Nigeria’s violent Islamists Boko Haram joining with global jihadists: army

November 10, 2011

(A man stands outside a burnt shed which housed a generator in Damaturu, Yobe state, North east Nigeria, November 8, 2011. Nigeria's police said on Tuesday they had arrested suspected members of an Islamist sect behind coordinated attacks in the north of the country that killed at least 65 people late last week. REUTERS/Olatunji Omirin)

A violent Islamist sect responsible for scores of killings in northeast Nigeria is increasingly linking up with global jihadist movements like al Qaeda, a military commander in the area told Reuters. Lieutenant Colonel Hassan Mohammed, a senior military official in the Joint Military Task Force (JTF), was speaking at a government house at the end of dusty track in Maiduguri, the heartland of the Boko Haram insurgency.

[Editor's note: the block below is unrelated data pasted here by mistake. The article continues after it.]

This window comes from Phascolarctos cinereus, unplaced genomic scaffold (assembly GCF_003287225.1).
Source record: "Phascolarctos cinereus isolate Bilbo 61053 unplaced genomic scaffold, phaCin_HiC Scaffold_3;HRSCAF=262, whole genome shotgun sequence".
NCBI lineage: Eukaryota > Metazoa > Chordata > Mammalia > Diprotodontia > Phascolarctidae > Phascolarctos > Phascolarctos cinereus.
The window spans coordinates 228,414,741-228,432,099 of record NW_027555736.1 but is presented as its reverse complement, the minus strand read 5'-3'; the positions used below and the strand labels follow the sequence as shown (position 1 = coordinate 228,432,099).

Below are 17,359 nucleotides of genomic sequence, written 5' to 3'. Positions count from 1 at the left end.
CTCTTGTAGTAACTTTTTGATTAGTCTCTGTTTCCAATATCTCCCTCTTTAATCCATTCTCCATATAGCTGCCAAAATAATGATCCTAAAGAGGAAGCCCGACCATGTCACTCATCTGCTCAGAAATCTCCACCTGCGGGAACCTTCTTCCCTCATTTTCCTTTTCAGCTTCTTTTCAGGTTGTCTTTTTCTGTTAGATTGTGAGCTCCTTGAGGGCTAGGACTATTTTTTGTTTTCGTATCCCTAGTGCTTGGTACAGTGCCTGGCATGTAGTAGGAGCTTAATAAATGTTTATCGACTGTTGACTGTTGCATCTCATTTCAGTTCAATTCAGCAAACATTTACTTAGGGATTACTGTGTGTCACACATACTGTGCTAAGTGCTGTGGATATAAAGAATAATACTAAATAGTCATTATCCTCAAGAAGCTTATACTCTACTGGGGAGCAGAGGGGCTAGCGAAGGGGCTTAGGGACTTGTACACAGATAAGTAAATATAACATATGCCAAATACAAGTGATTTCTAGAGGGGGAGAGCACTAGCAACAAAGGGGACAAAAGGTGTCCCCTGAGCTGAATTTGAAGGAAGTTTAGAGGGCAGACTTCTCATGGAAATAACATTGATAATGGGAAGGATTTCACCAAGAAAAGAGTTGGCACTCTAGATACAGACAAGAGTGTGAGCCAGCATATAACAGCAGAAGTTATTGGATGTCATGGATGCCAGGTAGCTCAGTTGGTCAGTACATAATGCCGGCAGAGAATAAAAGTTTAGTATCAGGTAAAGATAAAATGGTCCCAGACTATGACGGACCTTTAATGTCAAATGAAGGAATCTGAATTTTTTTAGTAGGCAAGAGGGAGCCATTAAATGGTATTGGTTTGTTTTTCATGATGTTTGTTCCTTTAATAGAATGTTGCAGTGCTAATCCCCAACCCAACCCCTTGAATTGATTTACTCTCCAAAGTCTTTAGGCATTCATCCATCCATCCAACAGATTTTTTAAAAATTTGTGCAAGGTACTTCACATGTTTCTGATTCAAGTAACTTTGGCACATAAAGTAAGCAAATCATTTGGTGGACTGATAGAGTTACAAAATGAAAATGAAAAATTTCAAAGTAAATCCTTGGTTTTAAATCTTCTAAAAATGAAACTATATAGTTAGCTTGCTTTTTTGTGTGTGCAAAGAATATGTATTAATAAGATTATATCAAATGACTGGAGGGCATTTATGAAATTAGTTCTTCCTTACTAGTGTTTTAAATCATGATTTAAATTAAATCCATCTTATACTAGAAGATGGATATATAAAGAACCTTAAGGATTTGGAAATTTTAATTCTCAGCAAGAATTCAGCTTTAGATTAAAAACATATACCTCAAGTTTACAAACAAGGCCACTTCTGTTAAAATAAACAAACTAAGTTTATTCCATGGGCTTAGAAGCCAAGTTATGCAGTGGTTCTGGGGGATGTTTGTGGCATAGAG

“Boko Haram is al Qaeda,” he said. “I see perfect links. It cuts across boundaries. Al Qaeda has no boundary, Boko Haram has no boundary. All terrorists, one problem,” said Mohammed, dressed in camouflage and flanked by armed soldiers.

Many analysts and Nigerians doubt the extent to which Boko Haram has global ambitions — the group’s avowed aim is to introduce Sharia across Nigeria — but it seems to be growing in sophistication and it is thought they have made contact with al Qaeda’s north African affiliate.

They are becoming a growing security headache for president Goodluck Jonathan, who on Thursday tried to assure investors at an economic summit in the capital it would be short lived.

“Anybody who doesn’t want to come and invest in Nigeria now because of these incidents of Boko Haram will really regret it because this is very temporary,” he said.

The sect claimed responsibility for multiple gun and bomb attacks that killed 65 people in and around the city of Damaturu on Friday in its deadliest attack yet, which left bodies littering the streets and reduced police stations, churches and mosques to smouldering rubble.

Read the full story by Joe Brock here.


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